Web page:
needed that explores variables associated with technology to determine how instructional conditions can be ideally structured for students with disabilities and the effects
of these interventions on these students’ self-efficacy.
Self-Efficacy in Out-of-School Settings
Most self-efficacy research has been conducted with learners in formal academic settings (e.g., classrooms). But much learning occurs outside of these settings, such as
in homes, during volunteer activities, and in the context of mentoring interactions.
Students with learning and related disabilities often engage in out-of-school support
activities (e.g., tutoring, therapy, etc.), which may be another site/context for selfefficacy intervention.
To test the generality of self-efficacy as a predictor of motivation and learning among
students with learning, reading, and executive function disabilities, more research is
needed in nonacademic settings where students learn, and how that relates to self-efficacy development in nonformal settings. For example, mentoring relationships can
enhance mentees’ self-efficacy (Schunk & Mullen, 2013). Mentors are models who
show how tasks are completed and what proficiency levels are required for successful
completion of tasks. They demonstrate self-regulation and how to cope in challenging situations. Through the development of self-regulated competency, mentors can
foster mentees’ self-efficacy and help them become independent, adaptable, and selfdirected (DiBenedetto & White, 2013), but further research is needed on mentoring
variables that may impact self-efficacy among students with disabilities, such as the
types of individual who may make good mentors and good instructional strategies to
be used by these mentors.
As a counterpoint, it is also important to recognize that self-efficacy sources outside of school may conflict with those experienced in school. For example, students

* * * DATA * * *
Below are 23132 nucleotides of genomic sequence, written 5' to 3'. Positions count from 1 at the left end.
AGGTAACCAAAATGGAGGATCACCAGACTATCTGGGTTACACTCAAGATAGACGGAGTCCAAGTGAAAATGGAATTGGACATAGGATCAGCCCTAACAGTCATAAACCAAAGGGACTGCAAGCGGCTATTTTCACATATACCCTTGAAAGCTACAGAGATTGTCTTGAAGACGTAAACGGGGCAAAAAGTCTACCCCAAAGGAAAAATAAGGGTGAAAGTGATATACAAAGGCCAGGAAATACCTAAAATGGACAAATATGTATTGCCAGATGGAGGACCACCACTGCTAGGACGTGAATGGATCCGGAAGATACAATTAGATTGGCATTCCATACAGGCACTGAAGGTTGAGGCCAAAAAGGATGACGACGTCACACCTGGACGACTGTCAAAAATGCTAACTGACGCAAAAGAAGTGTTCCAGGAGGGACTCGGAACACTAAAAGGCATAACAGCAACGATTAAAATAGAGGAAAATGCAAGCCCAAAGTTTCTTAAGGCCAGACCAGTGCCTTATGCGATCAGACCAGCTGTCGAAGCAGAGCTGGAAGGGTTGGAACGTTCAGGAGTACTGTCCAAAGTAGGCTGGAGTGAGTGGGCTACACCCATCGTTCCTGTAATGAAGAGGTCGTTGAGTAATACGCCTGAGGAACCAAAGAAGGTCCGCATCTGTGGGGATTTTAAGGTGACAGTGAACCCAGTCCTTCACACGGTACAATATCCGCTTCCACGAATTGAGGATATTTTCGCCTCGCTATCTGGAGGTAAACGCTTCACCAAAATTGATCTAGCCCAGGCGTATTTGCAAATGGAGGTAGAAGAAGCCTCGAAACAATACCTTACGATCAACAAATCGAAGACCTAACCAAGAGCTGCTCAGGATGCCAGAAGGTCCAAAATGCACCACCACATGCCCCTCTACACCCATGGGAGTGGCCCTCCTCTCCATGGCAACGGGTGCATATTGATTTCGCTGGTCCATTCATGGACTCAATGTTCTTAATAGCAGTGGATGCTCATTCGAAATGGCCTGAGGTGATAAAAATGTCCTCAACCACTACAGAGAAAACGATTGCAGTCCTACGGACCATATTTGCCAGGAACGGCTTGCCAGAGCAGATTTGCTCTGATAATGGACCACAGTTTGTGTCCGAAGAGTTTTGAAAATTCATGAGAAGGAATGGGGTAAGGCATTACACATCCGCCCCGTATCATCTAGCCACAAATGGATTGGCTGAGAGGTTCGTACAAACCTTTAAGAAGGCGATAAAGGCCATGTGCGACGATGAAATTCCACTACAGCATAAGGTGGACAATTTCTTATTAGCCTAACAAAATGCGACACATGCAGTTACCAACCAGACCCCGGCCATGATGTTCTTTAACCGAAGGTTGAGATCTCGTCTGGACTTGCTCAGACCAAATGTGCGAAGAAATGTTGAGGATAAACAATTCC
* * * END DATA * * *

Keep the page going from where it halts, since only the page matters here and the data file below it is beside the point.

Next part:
may develop self-efficacy beliefs in school through performance accomplishments,
exposure to competent models, and teacher encouragement, but those same positive
sources may not be present outside of school. Thus, an important research question
is how students reconcile discrepant self-efficacy information. It may be valuable to
provide instruction to parents and others outside of school who work with students
with learning, reading, and executive function disabilities on how to inculcate positive
self-efficacy beliefs to foster motivation and learning.
Conclusion
The theoretical framework of SCT is highly relevant to students with disabilities.
Situated within this framework, self-efficacy has been shown to affect the academic
development and outcomes of students with ADHD and students with learning and
Self-Efficacy and Students with Disabilities • 259
reading disabilities. The research findings suggest that educational practices should
be evaluated on both how well they help students learn and how well they raise learners’ self-efficacy for learning and achieving. Future research on self-efficacy among
students with ADHD and students with learning and reading disabilities will further
elucidate the operation of self-efficacy and the opportunities for its development in
educational contexts.